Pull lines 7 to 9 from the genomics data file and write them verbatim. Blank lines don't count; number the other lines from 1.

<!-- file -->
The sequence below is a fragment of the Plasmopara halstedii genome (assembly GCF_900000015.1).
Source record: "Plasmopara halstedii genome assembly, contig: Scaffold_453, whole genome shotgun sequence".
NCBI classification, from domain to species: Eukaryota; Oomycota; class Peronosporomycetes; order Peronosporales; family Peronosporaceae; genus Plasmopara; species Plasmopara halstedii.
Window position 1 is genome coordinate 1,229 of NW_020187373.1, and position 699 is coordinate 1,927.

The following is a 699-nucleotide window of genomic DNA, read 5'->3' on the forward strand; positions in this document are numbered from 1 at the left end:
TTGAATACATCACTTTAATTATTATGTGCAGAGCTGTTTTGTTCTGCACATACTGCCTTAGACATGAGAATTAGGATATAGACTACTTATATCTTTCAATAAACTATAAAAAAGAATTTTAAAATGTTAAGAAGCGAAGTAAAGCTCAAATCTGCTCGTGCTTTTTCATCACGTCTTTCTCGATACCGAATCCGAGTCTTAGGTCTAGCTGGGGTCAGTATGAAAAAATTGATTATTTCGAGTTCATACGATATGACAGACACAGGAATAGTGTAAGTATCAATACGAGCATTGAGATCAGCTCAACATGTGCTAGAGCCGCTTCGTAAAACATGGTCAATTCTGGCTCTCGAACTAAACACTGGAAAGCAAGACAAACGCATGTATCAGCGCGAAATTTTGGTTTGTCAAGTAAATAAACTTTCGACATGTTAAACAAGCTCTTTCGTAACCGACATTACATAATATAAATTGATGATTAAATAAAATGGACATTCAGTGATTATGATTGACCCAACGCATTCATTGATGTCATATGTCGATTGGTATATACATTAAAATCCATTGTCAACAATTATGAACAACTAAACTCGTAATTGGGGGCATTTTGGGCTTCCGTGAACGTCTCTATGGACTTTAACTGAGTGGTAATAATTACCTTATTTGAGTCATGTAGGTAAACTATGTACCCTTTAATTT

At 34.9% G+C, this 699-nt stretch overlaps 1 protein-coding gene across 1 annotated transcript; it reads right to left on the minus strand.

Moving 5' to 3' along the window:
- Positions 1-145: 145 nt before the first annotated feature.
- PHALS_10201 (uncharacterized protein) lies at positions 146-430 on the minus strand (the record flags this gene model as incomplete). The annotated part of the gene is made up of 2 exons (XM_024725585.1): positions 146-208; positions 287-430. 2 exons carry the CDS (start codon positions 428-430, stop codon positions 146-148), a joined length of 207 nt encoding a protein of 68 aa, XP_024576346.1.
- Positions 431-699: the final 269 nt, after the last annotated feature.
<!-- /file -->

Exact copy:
At 34.9% G+C, this 699-nt stretch overlaps 1 protein-coding gene across 1 annotated transcript; it reads right to left on the minus strand.

Moving 5' to 3' along the window:
- Positions 1-145: 145 nt before the first annotated feature.